Interview with a Holocaust Survivor

Frank Grunwald, holocaust survivor, interviewed by David Lawlor, with some very thought provoking questions.

historywithatwist

Frank - Auschwitz Young prisoners in Auschwitz

Frank Grunwald was just 12 years old when he and his family entered the concentration camps. Terezinstadt, Auschwitz, Melk, Mauthausen . . . he was in them all. Unfortunately, neither his brother nor his mother would leave Auschwitz alive.

Frank was born in Czechoslovakia in 1932. His father was a doctor, as well as being a very talented photographer. Both of his parents, Kurt and Vilma, were musicians and instilled a love of music into Frank and his brother, John, who was four years his senior.

The family lived a comfortable life in Prague. Growing up, Frank liked art – he focused on it, as he did playing the accordion. For him, the instrument’s melancholy sound was both personal and human.

The notion of being Jewish never really entered Frank’s head. He was just a Czech, like his fellow citizens – but not in the eyes…

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About Jean Reinhardt

Author of 'A Pocket Full of Shells' an Amazon International best seller, Jean writes young adult and historical fiction. She has been known to shed a tear over Little House on the Prairie.
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10 Responses to Interview with a Holocaust Survivor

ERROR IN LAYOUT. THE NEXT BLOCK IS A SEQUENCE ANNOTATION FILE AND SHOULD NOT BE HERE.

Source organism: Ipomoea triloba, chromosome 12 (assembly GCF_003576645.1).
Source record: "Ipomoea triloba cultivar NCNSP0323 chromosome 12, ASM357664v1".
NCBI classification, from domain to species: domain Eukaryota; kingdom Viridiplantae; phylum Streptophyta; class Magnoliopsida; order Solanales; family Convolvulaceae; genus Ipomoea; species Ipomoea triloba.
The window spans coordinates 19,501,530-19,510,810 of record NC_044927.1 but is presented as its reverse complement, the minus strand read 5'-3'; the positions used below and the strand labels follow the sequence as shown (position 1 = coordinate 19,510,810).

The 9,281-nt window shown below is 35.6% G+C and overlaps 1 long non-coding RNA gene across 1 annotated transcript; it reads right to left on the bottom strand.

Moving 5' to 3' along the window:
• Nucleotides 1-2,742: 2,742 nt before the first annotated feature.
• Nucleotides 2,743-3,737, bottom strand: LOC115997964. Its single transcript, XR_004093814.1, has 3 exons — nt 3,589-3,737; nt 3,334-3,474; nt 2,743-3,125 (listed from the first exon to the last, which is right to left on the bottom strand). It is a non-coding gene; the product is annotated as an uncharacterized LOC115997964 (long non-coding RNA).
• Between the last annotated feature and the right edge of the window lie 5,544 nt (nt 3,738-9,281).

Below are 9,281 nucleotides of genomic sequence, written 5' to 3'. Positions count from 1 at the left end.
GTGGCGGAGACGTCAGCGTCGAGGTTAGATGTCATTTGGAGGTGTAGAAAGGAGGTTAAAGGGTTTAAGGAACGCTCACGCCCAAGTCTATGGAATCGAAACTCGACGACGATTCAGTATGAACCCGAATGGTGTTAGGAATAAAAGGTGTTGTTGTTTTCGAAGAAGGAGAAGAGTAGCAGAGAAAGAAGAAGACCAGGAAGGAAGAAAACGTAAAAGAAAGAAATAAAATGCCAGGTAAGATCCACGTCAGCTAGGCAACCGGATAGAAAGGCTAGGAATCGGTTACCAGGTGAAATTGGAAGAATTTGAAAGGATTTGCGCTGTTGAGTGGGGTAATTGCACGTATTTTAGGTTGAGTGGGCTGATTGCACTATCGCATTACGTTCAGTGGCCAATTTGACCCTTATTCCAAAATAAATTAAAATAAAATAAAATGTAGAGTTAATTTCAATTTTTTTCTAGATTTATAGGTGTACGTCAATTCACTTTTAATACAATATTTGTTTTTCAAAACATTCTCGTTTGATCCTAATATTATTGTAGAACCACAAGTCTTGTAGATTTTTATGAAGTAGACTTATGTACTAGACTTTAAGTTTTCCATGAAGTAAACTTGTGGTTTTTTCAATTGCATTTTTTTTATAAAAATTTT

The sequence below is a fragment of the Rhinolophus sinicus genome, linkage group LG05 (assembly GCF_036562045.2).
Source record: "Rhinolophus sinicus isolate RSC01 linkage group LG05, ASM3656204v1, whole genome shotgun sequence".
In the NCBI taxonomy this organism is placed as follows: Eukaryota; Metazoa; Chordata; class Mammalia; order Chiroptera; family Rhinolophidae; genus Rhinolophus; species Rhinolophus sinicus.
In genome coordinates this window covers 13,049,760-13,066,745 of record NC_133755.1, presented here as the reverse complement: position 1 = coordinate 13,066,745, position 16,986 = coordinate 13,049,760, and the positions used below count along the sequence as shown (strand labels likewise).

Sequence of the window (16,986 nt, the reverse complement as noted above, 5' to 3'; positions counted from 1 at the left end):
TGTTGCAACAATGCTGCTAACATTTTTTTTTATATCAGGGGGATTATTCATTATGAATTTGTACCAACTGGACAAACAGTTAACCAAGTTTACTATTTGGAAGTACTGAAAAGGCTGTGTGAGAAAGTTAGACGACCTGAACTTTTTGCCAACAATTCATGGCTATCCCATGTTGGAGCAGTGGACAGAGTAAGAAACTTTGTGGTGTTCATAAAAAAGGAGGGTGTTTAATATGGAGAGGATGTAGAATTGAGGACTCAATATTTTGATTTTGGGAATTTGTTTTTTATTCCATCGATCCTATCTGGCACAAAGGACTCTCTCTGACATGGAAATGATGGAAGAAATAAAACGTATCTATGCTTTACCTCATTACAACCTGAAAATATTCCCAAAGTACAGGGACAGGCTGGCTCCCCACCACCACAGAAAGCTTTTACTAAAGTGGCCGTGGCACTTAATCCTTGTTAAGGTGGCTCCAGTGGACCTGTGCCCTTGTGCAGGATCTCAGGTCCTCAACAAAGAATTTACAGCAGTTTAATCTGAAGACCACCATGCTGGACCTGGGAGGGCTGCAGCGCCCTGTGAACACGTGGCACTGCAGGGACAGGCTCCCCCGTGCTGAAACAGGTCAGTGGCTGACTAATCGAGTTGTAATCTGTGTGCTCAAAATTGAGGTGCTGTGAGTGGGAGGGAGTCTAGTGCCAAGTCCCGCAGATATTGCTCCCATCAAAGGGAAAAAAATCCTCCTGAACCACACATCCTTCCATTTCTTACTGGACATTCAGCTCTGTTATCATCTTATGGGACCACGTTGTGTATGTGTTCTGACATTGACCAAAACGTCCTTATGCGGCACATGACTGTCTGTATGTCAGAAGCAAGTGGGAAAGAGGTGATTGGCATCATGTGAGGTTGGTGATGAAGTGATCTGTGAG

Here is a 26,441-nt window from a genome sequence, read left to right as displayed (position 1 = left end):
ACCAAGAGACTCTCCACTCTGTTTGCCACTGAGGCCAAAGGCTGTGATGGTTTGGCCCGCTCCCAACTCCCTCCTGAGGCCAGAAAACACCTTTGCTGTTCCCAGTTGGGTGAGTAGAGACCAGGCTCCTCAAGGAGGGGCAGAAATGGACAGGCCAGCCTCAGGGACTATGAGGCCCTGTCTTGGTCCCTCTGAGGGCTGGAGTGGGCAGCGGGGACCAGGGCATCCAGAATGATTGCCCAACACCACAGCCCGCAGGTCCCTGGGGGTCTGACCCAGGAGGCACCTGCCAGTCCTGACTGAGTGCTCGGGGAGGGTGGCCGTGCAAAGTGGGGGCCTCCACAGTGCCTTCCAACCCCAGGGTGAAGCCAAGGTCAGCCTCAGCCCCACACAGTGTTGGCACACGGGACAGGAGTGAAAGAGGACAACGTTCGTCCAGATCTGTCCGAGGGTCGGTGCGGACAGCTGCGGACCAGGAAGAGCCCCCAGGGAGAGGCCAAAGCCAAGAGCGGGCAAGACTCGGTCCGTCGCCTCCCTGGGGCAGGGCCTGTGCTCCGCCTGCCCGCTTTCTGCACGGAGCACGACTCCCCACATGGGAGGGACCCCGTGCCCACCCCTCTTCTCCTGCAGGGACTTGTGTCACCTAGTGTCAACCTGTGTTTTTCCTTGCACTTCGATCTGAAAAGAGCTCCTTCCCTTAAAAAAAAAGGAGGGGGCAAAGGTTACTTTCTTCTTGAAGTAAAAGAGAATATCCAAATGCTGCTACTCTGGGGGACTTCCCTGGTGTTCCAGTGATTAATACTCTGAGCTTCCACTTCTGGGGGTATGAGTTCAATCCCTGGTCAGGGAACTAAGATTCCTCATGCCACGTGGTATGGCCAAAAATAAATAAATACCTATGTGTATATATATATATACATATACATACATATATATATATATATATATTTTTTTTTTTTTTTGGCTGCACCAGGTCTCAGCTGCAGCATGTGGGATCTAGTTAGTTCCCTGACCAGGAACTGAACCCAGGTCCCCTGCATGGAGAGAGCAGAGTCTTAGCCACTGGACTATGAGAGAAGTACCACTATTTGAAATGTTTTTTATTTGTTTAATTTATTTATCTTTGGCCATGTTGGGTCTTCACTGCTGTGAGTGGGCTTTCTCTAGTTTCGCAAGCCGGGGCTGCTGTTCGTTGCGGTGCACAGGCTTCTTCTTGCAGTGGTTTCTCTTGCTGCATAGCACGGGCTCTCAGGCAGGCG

1. pattimoed says:

    Great interview, Jean. Very powerful. I can see why you wanted to highlight it. I was struck by his ability to immerse himself in a fictional world to survive the camps.

    Liked by 1 person

  2. pattimoed says:

    Yes, Jean. So sad. We have a cousin who was the only one to survive because he was hospitalized for a tonsilectomy and couldn’t join his family. I can’t imagine the grief the survivors have lived with.

    Liked by 1 person

  3. dimlamp says:

    Thanks for posting this Jean. He is an incredibly resilient person, having gone through all that suffering in the Shoah. His story is truly an inspiring one.

    Liked by 1 person

    • There is a Holocaust survivor living in Dublin who has spoken to students in schools all over Ireland. His name is Tomi Reichental and he lost 35 members of his family in the Holocaust. He never spoke about it until he was about 55 years of age, when he realized he was one of the last witnesses to such a crime. He wants to pass on his story to young people so they can tell their children and grandchildren they met a Holocaust survivor, so they can refute those who say it never happened.

      Liked by 1 person

  4. dimlamp says:

    Bless him for that. I have heard Holocaust survivors speak too, and their stories are very moving.

    Liked by 1 person

  5. joannesisco says:

    Thank you for sharing this, Jean. It was very moving.
    Two years ago we visited Auschwitz Birkenau and I found it very emotionally difficult – considerably worse than I expected. We must never let future generations forget the face of this evil.

    Liked by 1 person

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